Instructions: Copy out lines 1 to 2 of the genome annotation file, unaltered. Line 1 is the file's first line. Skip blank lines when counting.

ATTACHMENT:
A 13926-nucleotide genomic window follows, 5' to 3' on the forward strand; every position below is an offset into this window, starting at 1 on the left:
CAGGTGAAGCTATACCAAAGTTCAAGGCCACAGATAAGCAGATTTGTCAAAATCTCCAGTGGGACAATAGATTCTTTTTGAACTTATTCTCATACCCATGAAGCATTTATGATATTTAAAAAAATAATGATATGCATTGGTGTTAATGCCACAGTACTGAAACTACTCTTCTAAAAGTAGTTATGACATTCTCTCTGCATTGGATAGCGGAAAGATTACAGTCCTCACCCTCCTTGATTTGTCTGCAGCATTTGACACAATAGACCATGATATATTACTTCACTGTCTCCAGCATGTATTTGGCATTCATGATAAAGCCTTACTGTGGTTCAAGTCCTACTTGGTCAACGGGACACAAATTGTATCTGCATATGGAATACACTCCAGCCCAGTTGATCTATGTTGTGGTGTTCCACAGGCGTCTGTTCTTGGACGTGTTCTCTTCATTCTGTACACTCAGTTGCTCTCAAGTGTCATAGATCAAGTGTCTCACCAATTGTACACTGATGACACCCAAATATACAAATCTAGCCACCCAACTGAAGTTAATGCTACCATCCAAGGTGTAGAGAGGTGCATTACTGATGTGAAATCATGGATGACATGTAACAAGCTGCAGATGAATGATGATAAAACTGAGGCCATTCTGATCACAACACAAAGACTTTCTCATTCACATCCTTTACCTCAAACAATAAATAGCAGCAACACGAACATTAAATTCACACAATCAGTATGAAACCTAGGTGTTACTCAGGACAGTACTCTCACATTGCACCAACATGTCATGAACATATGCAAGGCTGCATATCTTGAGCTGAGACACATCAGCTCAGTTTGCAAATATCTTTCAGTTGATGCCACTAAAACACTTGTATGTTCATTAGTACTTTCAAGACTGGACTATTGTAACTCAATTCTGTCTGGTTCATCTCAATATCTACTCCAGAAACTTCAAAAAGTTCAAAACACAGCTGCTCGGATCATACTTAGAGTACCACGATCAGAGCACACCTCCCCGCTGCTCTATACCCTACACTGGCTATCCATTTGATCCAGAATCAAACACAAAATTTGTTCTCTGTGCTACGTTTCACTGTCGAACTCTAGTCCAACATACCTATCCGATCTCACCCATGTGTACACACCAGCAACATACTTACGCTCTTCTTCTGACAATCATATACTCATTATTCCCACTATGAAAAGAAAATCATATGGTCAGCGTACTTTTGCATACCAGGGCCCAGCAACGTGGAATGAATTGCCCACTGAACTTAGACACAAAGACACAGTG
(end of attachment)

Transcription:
A 13926-nucleotide genomic window follows, 5' to 3' on the forward strand; every position below is an offset into this window, starting at 1 on the left:
CAGGTGAAGCTATACCAAAGTTCAAGGCCACAGATAAGCAGATTTGTCAAAATCTCCAGTGGGACAATAGATTCTTTTTGAACTTATTCTCATACCCATGAAGCATTTATGATATTTAAAAAAATAATGATATGCATTGGTGTTAATGCCACAGTACTGAAACTACTCTTCTAAAAGTAGTTATGACATTCTCTCTGCATTGGATAGCGGAAAGATTACAGTCCTCACCCTCCTTGATTTGTCTGCAGCATTTGACACAATAGACCATGATATATTACTTCACTGTCTCCAGCATGTATTTGGCATTCATGATAAAGCCTTACTGTGGTTCAAGTCCTACTTGGTCAACGGGACACAAATTGTATCTGCATATGGAATACACTCCAGCCCAGTTGATCTATGTTGTGGTGTTCCACAGGCGTCTGTTCTTGGACGTGTTCTCTTCATTCTGTACACTCAGTTGCTCTCAAGTGTCATAGATCAAGTGTCTCACCAATTGTACACTGATGACACCCAAATATACAAATCTAGCCACCCAACTGAAGTTAATGCTACCATCCAAGGTGTAGAGAGGTGCATTACTGATGTGAAATCATGGATGACATGTAACAAGCTGCAGATGAATGATGATAAAACTGAGGCCATTCTGATCACAACACAAAGACTTTCTCATTCACATCCTTTACCTCAAACAATAAATAGCAGCAACACGAACATTAAATTCACACAATCAGTATGAAACCTAGGTGTTACTCAGGACAGTACTCTCACATTGCACCAACATGTCATGAACATATGCAAGGCTGCATATCTTGAGCTGAGACACATCAGCTCAGTTTGCAAATATCTTTCAGTTGATGCCACTAAAACACTTGTATGTTCATTAGTACTTTCAAGACTGGACTATTGTAACTCAATTCTGTCTGGTTCATCTCAATATCTACTCCAGAAACTTCAAAAAGTTCAAAACACAGCTGCTCGGATCATACTTAGAGTACCACGATCAGAGCACACCTCCCCGCTGCTCTATACCCTACACTGGCTATCCATTTGATCCAGAATCAAACACAAAATTTGTTCTCTGTGCTACGTTTCACTGTCGAACTCTAGTCCAACATACCTATCCGATCTCACCCATGTGTACACACCAGCAACATACTTACGCTCTTCTTCTGACAATCATATACTCATTATTCCCACTATGAAAAGAAAATCATATGGTCAGCGTACTTTTGCATACCAGGGCCCAGCAACGTGGAATGAATTGCCCACTGAACTTAGACACAAAGACACAGTG